Like an enormous magnifying glass, the Coronavirus pandemic has thrown into sharp focus the true character and nature of individuals, communities and nations. And, almost unequivocally, how well or how badly this crisis has been handled has been a reflection of those in positions of power and their ability to lead.
While some leaders have floundered, others have faced the pandemic decisively and with compassion. What makes some leaders struggle and others succeed in the face of unprecedented challenges? And how will this moment shape the future of leadership?
This is the topic Zabeen Hirji, executive advisor of Future of Work at Deloitte, will tackle during her talk The Future of Leadership is at an inflection point: Is this a moment or movement? happening on Feb. 3 as part of the SFU Beedie School of Business’ speaker series.
The rise of human skills
Hirji is well equipped to answer not only those questions but also to offer a compelling vision of the workplace of the future. As the former Chief Human Resources Officer at RBC, she was awarded the Governor General’s Meritorious Service Medal for her work in diversity and inclusivity in the workplace in 2016.
“The pandemic has been a time machine to the future of work [as] it has accelerated a path that we were on already,” Hirji says.
Hirji sees the pandemic impacting how we conceive of work and the workplace in three fundamental ways. The first is in how we perceive technology with ‘machines’ coming in to enhance and support humans’ work rather than replace it. One example of this is how banks today need to employ fewer tellers but hire many more workers to do the jobs related to online banking.
The second element is the ‘rise of human skills’ – things like adaptability, creativity, collaboration curiosity, empathy, compassion – that no machine can replicate, no matter how fast or advanced because those skills ‘are all things that are uniquely human.’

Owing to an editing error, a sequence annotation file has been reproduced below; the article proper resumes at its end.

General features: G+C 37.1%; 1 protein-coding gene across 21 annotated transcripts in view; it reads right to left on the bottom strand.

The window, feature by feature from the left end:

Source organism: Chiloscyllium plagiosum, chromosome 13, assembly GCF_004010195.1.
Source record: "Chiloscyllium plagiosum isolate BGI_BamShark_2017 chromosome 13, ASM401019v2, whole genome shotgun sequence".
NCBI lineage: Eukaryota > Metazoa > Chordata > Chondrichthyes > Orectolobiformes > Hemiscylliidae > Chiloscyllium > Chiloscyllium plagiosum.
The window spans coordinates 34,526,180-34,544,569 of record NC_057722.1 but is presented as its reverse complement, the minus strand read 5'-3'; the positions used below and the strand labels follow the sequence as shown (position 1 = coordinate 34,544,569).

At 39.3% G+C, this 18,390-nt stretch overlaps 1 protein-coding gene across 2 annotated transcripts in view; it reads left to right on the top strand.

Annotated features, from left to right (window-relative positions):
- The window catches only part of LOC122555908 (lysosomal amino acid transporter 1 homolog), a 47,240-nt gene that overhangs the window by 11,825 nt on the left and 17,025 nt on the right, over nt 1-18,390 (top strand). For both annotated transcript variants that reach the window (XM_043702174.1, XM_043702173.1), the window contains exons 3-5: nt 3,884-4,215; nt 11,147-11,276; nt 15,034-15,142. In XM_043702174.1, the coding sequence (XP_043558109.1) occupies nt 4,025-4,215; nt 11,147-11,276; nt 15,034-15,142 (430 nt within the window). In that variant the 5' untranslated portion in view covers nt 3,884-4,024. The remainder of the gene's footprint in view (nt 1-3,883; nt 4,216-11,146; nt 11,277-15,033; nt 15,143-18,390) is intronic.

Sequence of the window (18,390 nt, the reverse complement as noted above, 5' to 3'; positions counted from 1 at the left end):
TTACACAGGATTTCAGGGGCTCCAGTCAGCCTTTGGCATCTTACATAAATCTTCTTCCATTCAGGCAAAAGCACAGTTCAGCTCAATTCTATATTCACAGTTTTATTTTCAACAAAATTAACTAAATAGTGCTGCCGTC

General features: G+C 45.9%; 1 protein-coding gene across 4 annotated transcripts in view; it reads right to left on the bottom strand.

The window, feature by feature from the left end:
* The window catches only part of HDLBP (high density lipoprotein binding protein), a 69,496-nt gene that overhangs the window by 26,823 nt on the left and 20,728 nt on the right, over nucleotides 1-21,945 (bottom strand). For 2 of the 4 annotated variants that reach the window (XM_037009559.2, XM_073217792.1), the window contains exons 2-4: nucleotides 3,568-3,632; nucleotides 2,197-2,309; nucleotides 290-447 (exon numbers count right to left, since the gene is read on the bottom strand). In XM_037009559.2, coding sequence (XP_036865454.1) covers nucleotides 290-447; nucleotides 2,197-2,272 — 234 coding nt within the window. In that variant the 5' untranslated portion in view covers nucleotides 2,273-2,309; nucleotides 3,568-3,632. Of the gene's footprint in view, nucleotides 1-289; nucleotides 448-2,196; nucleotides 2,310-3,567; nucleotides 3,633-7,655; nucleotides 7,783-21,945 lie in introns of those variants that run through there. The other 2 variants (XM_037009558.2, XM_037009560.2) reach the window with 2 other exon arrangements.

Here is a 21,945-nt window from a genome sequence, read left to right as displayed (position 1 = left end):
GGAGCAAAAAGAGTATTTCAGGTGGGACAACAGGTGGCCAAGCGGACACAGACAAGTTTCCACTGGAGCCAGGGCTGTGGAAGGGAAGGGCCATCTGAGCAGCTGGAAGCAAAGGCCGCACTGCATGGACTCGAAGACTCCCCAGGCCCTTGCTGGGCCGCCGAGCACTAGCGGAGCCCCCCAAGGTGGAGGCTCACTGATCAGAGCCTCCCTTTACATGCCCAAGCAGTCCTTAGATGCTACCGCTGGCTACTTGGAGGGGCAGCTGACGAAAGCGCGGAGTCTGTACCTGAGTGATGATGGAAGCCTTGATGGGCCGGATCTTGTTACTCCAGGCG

The third is the re-imagining of the workplace with a hybrid model where employees have the flexibility to work both from home and from the office. One of the advantages to this is a better work/life balance and reduced commutes. Benefits for workers in jobs that can’t be done at home – approximately 60 per cent of all jobs – could include a four-day workweek and reduced rush-hour commutes.
The future of leadership
When asked to define leadership, Hirji states that leaders create a vision and communicate it compellingly. She further explains that leaders then motivate and excite people to align their activities with achieving that vision. In the same way the pandemic has accelerated the future of work, it has also forced leaders to be nimble and flexible but, above all, human.
“What we’re seeing is that leaders have really drawn and let their humanity come to work with them. And what we’re seeing is employees love it, customers love it, and I think a lot of leaders kind of enjoy it too,” Hirji reflects. “Part of why this is happening is that we have been united by this common predicament and the purpose to fight the pandemic.”
Another reason is a newfound vulnerability brought about by the fact that many leaders have had to invite their employees home via apps such as Zoom.
“Working from home, people have gotten to know their leaders a little bit more. Sometimes their kids are running around, their dogs, their cats,” she says. “They’ve been invited to their study or their kitchen and vice versa. They are more vulnerable, and they can say to people, ‘Hey, this is happening, and I don’t have the answers, but let’s try to solve it together.’”
Hirji adds that the Black Lives Matter (BLM) movement also has opened up leaders to acknowledge and address the systemic racism that Black, Indigenous, and other racialized Canadians have suffered professionally and in the workplace. By having these conversations, she sees leaders getting to the heart of the matter, the ‘human side.’ These are changes that she hopes will continue after the pandemic ends.
“My dream and my aspiration are that this moment is turned into a movement. Leadership is not a title; it’s actions and behaviours. And how can we, all of us collectively, really embed some of those things forever? That’s the movement that I would like to see happen,” Hirji concludes.
In addition to Hirji’s talk, the free online event will include a Q&A moderated by CTV National News’ National Affairs Correspondent Omar Sachedina. For more information and to register, please visit www.beedie.sfu.ca/events/sfu-beedie-talks